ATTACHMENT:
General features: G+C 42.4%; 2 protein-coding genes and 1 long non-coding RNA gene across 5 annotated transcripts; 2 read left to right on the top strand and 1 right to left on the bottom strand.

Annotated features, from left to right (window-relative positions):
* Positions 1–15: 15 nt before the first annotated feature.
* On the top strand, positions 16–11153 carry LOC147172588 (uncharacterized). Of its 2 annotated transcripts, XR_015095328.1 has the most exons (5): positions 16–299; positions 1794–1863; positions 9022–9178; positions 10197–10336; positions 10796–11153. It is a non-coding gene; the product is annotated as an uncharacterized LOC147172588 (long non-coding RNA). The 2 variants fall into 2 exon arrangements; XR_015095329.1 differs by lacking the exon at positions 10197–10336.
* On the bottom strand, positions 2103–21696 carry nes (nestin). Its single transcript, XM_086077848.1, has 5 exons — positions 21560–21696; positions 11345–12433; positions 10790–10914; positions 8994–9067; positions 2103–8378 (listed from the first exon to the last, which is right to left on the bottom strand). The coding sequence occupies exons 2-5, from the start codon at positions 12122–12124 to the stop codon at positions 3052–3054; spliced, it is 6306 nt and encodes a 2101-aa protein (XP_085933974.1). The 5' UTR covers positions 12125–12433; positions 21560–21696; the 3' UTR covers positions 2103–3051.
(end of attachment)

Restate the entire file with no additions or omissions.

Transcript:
General features: G+C 42.4%; 2 protein-coding genes and 1 long non-coding RNA gene across 5 annotated transcripts; 2 read left to right on the top strand and 1 right to left on the bottom strand.

Annotated features, from left to right (window-relative positions):
* Positions 1–15: 15 nt before the first annotated feature.
* On the top strand, positions 16–11153 carry LOC147172588 (uncharacterized). Of its 2 annotated transcripts, XR_015095328.1 has the most exons (5): positions 16–299; positions 1794–1863; positions 9022–9178; positions 10197–10336; positions 10796–11153. It is a non-coding gene; the product is annotated as an uncharacterized LOC147172588 (long non-coding RNA). The 2 variants fall into 2 exon arrangements; XR_015095329.1 differs by lacking the exon at positions 10197–10336.
* On the bottom strand, positions 2103–21696 carry nes (nestin). Its single transcript, XM_086077848.1, has 5 exons — positions 21560–21696; positions 11345–12433; positions 10790–10914; positions 8994–9067; positions 2103–8378 (listed from the first exon to the last, which is right to left on the bottom strand). The coding sequence occupies exons 2-5, from the start codon at positions 12122–12124 to the stop codon at positions 3052–3054; spliced, it is 6306 nt and encodes a 2101-aa protein (XP_085933974.1). The 5' UTR covers positions 12125–12433; positions 21560–21696; the 3' UTR covers positions 2103–3051.